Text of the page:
Headquartered in Basel, Switzerland, Roche is a leader in research-focused healthcare with combined strengths in pharmaceuticals and diagnostics. Roche is the world's largest biotech company, with truly differentiated medicines in oncology, immunology, infectious diseases, ophthalmology and neuroscience. Roche is also the world leader in in vitro diagnostics and tissue-based cancer diagnostics, and a front runner in diabetes management. Roche's personalized healthcare strategy aims at providing medicines and diagnostics that enable tangible improvements in the health, quality of life and survival of patients. Founded in 1896, Roche has been making important contributions to global health for more than a century. Twenty- four medicines developed by Roche are included in the World Health Organization Model Lists of Essential Medicines, among them life-saving antibiotics, antimalarials and chemotherapy.
In 2013, the Roche Group employed over 85,000 people worldwide, invested 8.7 billion Swiss francs in R&D and posted sales of 46.8 billion Swiss francs. Genentech, in the United States, is a wholly owned member of the Roche Group. Roche is the majority shareholder in Chugai Pharmaceutical, Japan. For more information, please visit www.roche.com.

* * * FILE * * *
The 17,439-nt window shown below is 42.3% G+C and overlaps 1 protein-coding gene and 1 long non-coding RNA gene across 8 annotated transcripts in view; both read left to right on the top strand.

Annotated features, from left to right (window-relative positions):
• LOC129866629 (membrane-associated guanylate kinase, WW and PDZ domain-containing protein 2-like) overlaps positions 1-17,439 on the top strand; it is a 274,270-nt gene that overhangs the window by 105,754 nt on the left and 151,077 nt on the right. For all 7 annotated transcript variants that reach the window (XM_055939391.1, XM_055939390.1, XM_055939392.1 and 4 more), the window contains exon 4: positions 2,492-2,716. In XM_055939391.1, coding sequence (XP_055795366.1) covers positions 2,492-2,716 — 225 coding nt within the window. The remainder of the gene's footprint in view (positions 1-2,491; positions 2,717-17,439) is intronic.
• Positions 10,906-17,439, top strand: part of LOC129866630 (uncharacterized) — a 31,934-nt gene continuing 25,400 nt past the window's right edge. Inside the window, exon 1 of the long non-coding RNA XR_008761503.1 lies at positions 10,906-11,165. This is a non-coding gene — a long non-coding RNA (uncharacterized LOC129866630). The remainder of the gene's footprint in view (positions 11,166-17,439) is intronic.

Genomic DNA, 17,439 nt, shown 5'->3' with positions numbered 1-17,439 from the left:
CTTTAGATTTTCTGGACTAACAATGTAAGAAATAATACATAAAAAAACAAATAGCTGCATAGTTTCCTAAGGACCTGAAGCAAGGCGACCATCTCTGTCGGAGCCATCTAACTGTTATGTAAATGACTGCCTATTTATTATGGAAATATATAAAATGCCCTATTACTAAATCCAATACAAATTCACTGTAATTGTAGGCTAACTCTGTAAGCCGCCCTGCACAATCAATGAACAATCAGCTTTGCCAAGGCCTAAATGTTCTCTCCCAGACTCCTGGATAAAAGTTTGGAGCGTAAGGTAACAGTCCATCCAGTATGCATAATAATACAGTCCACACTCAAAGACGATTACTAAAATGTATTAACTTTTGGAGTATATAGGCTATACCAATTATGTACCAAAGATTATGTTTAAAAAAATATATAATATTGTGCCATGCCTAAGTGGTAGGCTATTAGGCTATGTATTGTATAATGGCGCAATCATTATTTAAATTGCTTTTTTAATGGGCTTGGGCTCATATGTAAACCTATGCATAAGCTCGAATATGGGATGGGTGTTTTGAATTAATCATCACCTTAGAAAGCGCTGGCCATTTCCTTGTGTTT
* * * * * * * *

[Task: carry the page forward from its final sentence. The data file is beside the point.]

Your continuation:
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- ACTEMRA® Product Monograph. Approved December 23, 2014. (Accessed December 2014).
- Burmester G, et al. Tocilizumab (TCZ) in combination and monotherapy versus methotrexate (MTX) in MTX-naïve patients (pts) with early rheumatoid arthritis (RA): Clinical and radiographic outcomes from a randomized, placebo-controlled trial. Oral presentation at EULAR, 2013
- Johns Hopkins Arthritis Center. Rheumatoid Arthritis Signs and Symptoms. Retrieved April 3 from http://www.hopkinsarthritis.org/arthritis-info/rheumatoid-arthritis/ra-symptoms/
- The Arthritis Society. Rheumatoid Arthritis. Retrieved April 3 from http://www.arthritis.ca/document.doc?id=336
- Statistics Canada. Arthritis in Canada. Retrieved April 3 from http://www.acreu.ca/pdf/Arthritis_in_Canada.pdf
- Smolen J, et al. EULAR recommendations for the management of rheumatoid arthritis with synthetic and biological disease-modifying antirheumatic drugs: 2013 update. Ann Rheum Dis. 0:1–18. doi:10.1136/annrheumdis-2013-20457.
- Ogata A et al. A Phase 3 Study of the Efficacy and Safety of Subcutaneous Versus Intravenous Tocilizumab Monotherapy in Patients With Rheumatoid Arthritis (MUSASHI). Pages 22,23. August 5, 2013.
- Burmester GR et al. The Efficacy and Safety of Tocilizumab Subcutaneous Versus Tocilizumab Intravenous, in Combination With Traditional DMARDs in Patients With RA at 49 Weeks (SUMMACTA), ACR, October 2013
SOURCE Roche Canada